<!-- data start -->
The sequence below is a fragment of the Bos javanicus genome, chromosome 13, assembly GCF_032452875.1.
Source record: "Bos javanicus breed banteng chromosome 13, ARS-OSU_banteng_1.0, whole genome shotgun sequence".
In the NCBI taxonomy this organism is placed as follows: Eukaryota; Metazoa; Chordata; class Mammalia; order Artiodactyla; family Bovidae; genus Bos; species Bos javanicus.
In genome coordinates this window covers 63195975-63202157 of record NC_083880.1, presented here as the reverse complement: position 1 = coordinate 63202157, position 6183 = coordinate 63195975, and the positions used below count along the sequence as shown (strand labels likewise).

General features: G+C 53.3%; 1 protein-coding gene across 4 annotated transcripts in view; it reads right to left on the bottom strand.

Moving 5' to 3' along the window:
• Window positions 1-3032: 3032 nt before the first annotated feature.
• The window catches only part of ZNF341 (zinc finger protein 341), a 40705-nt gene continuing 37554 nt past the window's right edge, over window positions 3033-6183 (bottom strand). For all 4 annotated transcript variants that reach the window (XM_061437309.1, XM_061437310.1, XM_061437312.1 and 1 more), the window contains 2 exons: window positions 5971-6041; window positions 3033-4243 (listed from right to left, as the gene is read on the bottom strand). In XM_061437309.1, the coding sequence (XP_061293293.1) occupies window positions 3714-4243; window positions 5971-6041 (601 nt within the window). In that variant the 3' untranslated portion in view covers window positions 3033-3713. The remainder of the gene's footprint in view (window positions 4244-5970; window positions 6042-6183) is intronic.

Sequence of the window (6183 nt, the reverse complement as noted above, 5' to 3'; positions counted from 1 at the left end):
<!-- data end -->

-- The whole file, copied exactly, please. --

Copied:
The sequence below is a fragment of the Bos javanicus genome, chromosome 13, assembly GCF_032452875.1.
Source record: "Bos javanicus breed banteng chromosome 13, ARS-OSU_banteng_1.0, whole genome shotgun sequence".
In the NCBI taxonomy this organism is placed as follows: Eukaryota; Metazoa; Chordata; class Mammalia; order Artiodactyla; family Bovidae; genus Bos; species Bos javanicus.
In genome coordinates this window covers 63195975-63202157 of record NC_083880.1, presented here as the reverse complement: position 1 = coordinate 63202157, position 6183 = coordinate 63195975, and the positions used below count along the sequence as shown (strand labels likewise).

General features: G+C 53.3%; 1 protein-coding gene across 4 annotated transcripts in view; it reads right to left on the bottom strand.

Moving 5' to 3' along the window:
• Window positions 1-3032: 3032 nt before the first annotated feature.
• The window catches only part of ZNF341 (zinc finger protein 341), a 40705-nt gene continuing 37554 nt past the window's right edge, over window positions 3033-6183 (bottom strand). For all 4 annotated transcript variants that reach the window (XM_061437309.1, XM_061437310.1, XM_061437312.1 and 1 more), the window contains 2 exons: window positions 5971-6041; window positions 3033-4243 (listed from right to left, as the gene is read on the bottom strand). In XM_061437309.1, the coding sequence (XP_061293293.1) occupies window positions 3714-4243; window positions 5971-6041 (601 nt within the window). In that variant the 3' untranslated portion in view covers window positions 3033-3713. The remainder of the gene's footprint in view (window positions 4244-5970; window positions 6042-6183) is intronic.

Sequence of the window (6183 nt, the reverse complement as noted above, 5' to 3'; positions counted from 1 at the left end):